Since I was 12 years old, I’ve suffered with a condition called Trichotillomania, which is layman’s terms for, Compulsive Hair Pulling. The physical devastation was severe, but the emotional damage was worse. When I was young, no one, including my doctor, knew how to help. I was alone.
Growing up, I didn’t fit in anywhere and suffered great shame knowing I’d brought this affliction upon myself. My hands seemed to have a mind of their own. “What’s wrong with me,” I’d often wonder. Sometimes, people inquired about my lack of eyelashes and eyebrows. It was tough being a teen without the added torment of my condition. Although I was lonely, I kept people at a distance. But each night, before I fell asleep, I’d pray for wisdom, and for God to send someone who understood.
In 1985, when I was 25, I read a letter, in Ann Landers, from a mom whose child suffered from compulsive hair pulling. I could hardly believe my eyes. After all these years, I discovered, I was not alone. In fact, my condition even had a medical name. Ann Landers pointed out, over a million people suffered from this syndrome.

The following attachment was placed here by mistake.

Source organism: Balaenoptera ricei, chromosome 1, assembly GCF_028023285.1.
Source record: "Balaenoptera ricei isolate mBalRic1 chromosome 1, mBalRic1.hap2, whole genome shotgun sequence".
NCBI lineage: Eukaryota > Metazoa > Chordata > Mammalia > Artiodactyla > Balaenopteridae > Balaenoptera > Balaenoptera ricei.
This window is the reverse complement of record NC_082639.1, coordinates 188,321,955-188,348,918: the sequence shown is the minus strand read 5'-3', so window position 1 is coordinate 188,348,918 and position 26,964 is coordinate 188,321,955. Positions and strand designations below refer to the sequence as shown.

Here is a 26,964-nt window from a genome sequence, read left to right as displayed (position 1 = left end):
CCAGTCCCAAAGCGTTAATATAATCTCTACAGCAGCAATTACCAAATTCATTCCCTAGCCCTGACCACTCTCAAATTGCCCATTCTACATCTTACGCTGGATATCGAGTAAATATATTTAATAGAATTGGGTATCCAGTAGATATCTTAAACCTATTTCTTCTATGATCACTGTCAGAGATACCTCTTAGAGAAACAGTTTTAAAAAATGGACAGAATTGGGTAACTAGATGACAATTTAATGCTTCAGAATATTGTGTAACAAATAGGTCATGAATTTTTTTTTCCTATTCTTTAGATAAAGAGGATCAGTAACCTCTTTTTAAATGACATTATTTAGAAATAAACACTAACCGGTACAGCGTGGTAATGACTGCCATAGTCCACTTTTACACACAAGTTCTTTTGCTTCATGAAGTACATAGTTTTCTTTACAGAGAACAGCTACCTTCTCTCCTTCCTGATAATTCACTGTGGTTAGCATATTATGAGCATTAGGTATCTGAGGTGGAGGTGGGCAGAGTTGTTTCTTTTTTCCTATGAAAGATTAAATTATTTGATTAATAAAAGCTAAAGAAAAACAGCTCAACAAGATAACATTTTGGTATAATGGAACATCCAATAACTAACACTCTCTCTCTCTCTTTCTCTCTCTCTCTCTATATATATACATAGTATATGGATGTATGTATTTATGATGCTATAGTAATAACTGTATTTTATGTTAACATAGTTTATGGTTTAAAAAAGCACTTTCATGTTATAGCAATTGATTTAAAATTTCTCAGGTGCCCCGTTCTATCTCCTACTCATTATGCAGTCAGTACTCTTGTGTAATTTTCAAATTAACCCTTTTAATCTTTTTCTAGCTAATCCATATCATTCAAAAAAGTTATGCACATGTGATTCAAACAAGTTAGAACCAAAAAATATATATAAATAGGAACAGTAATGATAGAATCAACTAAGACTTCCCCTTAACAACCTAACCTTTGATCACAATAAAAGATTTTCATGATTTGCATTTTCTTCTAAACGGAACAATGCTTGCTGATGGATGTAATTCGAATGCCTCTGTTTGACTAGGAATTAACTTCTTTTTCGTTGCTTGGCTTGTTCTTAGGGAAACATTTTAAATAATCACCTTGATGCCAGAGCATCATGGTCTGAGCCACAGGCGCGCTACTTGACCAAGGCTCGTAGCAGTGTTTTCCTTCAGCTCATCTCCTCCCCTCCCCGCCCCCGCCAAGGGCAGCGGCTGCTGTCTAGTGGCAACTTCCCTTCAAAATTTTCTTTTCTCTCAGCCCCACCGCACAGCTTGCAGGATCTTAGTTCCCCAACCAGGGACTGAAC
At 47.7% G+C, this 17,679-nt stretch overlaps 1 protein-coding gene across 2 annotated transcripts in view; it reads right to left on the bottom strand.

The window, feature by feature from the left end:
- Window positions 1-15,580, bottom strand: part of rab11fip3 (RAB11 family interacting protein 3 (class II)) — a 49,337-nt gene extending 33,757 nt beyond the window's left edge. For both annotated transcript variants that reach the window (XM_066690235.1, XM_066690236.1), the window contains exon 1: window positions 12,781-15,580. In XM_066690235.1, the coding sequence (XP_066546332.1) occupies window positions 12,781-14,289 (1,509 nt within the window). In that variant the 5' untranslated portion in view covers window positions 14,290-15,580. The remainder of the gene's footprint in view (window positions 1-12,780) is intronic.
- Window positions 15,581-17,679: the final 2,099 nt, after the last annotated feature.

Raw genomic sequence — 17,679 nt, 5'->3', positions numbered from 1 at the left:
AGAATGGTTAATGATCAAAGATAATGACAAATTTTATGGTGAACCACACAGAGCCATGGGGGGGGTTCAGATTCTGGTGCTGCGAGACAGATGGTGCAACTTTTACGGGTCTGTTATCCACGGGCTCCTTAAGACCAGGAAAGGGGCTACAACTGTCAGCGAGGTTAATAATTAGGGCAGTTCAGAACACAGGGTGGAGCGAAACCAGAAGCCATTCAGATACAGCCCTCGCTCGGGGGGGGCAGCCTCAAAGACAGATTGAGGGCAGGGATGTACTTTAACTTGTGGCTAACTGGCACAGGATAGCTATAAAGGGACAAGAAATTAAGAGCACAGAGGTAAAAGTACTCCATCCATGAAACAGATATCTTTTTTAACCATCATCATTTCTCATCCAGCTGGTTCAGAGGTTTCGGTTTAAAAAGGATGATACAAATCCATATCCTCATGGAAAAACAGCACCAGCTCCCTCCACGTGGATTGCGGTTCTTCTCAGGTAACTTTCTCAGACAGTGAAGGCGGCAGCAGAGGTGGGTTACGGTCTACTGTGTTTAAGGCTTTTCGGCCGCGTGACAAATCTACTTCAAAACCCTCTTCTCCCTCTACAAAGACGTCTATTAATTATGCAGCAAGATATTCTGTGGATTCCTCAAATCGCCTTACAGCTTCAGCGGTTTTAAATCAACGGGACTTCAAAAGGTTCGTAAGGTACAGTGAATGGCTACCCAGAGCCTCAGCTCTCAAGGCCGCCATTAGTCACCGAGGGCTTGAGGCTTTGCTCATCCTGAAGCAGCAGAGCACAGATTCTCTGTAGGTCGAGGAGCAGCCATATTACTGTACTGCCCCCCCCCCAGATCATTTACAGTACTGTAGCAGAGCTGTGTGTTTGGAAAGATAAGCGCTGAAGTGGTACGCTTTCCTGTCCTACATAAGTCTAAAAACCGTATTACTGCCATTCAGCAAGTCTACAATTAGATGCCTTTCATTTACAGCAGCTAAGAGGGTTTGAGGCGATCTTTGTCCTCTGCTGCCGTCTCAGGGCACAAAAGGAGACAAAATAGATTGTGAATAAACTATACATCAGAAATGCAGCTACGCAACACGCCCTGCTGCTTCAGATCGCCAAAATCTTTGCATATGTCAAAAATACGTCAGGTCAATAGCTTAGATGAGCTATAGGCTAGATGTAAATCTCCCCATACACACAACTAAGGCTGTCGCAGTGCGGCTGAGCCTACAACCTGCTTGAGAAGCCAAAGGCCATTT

At that moment, my journey for healing began. I took small steps at first–telling only a few friends. Some said, “Ew”, but others tried to understand. Then, they began to share their secrets with me. I learned to see myself the way God saw me, someone deserving of love.
Then one day, my miracle happened. A friend called with wonderful news. She’d just met a woman with Trich–someone just like me. She gave me her phone number. I was ecstatic. I quickly dialed, and from the minute Christina answered, we began to chat like old friends, both thrilled to find someone who understood our pain. We planned to meet soon, but in the mean time, she wanted to mail me some literature. When I gave her my address, she let out a piercing scream. Even though I resided in the lightly populated, rural area, of Soquel, California, it turned out, we lived only two houses away.
We immediately dropped our phones, and in the dark of the night, ran outside in our pajamas, where we hugged, cried and talked for hours. She shared her dream about opening a Trich. Learning center, and I shared mine–to write a book about my lonely experience. I felt I’d just met my long lost twin, someone who understood my pain and struggles. Theren was no doubt about it, I was looking into the eyes of a miracle. When we walked back to my house, and into the light, Christina slowly lifted her long hair revealing patchy, bald spots. Then with a deep breath, I took off my makeup and let her see me as no one else ever had, not even my husband of 10 years. In that moment, I knew, my childhood prayer had been answered.
Yes, it was true. I was not alone.
Cheryn Salazar [email protected]